Five minutes with Hae-Joon Joseph Lee

Deal value was down significantly across Asia in 2012 -- except in Korea where it increased. Hae-Joon Joseph Lee, partner & senior managing director of IMM Private Equity in Seoul, gives some detail on the market.

Financing is readily available in Korea. In IMM's view, does that mean private equity is at a disadvantage?

Total domestic private equity AUM was close to zero ten years ago. It’s now about $30 billion, with the bulk of that in private equity assets. There is over-liquidity and if you’re a player in mezzanine or debt instruments, it can be a competitive landscape. It can be much less competitive if you’re an equity player with risk mitigated by understanding the local market, and if you have a strong thesis for growing the business. Not many players have that experience in Korea. 

It is still possible to source deals on a proprietary basis and execute deals at good valuations in Korea. We’ve done two $50 million deals in the pharmaceutical sector this year without having to go through a competitive bidding process. This was made possible because we had made investments in this sector in our first fund and have been able to develop an in-depth thesis regarding the sector.  It all depends on the approach. It’s difficult to do deals purely based on availability of funding. You have to bring a value creation plan and be straightforward about how it will be implemented in order for investments to work out.

How do overseas LPs tend to view Korea?

Once the IPO markets shut down in China, and in India where there is regulatory debate, investors had questions about when exits will happen. China and India will continue to be key markets in Asia but from the point of view of risk/return and exit stability, Korea has become very interesting to international investors. 

In the past, Korea was viewed mostly as a buyout market. However, when sophisticated international investors see the empirical data on deal velocity and exit returns, they understand that Korea is a big enough market where in addition to buyouts, growth capital or significant minority investments is a strategy that has strong merits.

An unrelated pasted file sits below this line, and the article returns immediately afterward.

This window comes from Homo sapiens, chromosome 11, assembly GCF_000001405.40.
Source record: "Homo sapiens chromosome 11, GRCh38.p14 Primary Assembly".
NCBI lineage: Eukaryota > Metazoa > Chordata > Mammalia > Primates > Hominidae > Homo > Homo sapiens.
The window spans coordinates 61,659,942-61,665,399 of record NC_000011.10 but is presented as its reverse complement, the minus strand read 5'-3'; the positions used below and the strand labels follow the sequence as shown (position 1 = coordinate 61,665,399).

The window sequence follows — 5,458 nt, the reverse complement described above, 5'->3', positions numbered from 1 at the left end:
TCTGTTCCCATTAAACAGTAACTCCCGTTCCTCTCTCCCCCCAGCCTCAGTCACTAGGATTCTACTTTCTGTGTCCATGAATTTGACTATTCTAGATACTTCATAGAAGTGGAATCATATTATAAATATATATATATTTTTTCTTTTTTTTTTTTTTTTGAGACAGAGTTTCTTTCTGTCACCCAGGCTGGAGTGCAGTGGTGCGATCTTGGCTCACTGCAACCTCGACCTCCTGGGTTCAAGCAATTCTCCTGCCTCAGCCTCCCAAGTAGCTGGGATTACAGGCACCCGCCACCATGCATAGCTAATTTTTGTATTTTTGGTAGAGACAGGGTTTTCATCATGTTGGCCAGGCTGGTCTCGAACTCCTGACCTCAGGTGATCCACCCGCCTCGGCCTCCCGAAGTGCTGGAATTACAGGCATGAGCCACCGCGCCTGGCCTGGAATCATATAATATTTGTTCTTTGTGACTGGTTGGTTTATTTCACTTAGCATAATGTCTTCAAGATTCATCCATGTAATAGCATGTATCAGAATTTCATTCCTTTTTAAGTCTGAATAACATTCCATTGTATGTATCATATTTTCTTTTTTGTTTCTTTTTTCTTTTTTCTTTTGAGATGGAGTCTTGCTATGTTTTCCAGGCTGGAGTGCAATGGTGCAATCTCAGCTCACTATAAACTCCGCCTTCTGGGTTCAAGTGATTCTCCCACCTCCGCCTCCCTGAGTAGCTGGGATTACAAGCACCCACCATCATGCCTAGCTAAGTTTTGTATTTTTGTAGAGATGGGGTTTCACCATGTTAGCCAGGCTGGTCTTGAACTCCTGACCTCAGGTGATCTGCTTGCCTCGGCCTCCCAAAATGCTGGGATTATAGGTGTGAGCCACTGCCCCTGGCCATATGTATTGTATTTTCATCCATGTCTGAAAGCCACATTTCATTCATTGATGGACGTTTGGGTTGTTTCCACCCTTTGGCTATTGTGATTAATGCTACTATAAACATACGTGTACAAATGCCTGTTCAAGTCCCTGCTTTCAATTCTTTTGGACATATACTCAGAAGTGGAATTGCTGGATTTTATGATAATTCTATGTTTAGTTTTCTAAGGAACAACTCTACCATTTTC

Korea’s domestic PE industry is entering a new phase since first being allowed to operate around 2006-7. How is the domestic industry evolving?

Many local GPs started around 2006 after the implementation of new laws that ignited the growth of domestic private equity.  As seven years or so have passed since then, we’re now seeing the first generation funds exiting with some funds having fully exited and dissolved. Investors are now getting the actual returns and that will be a significant determination of the direction of local GPs. Going forward, as we get concrete returns, teams will continue to grow or changes will need to be made. So you’ll see a tier-ing of the local GP base. 

In terms of strategy, we’re seeing a very in-depth focus on operations and value creation. You really have to have a differentiated strategy and approach to investment to continue to source private deals. Focus on the operations will become more and more important going forward especially as we potential face very uncertain, low-growth environment in the next few years.  

The third trend is about the flow of capital. About 20 percent of Korea’s GDP is linked to China trade and the link to Southeast Asian trade is also significant. Korean company revenue is increasingly coming from overseas as Asian economies integrate. We see a lot of Korean companies that have a competitive advantage in their respective segments who want to expand their footprint beyond Korea. This trend of our portfolio companies expanding offshore will drive us to look at deals outside of Korea but with a strong Korea connection. We are mindful that our core competency is Korea, but as Asia develops together, we see this cross-border trend as a significant driver in the next few years.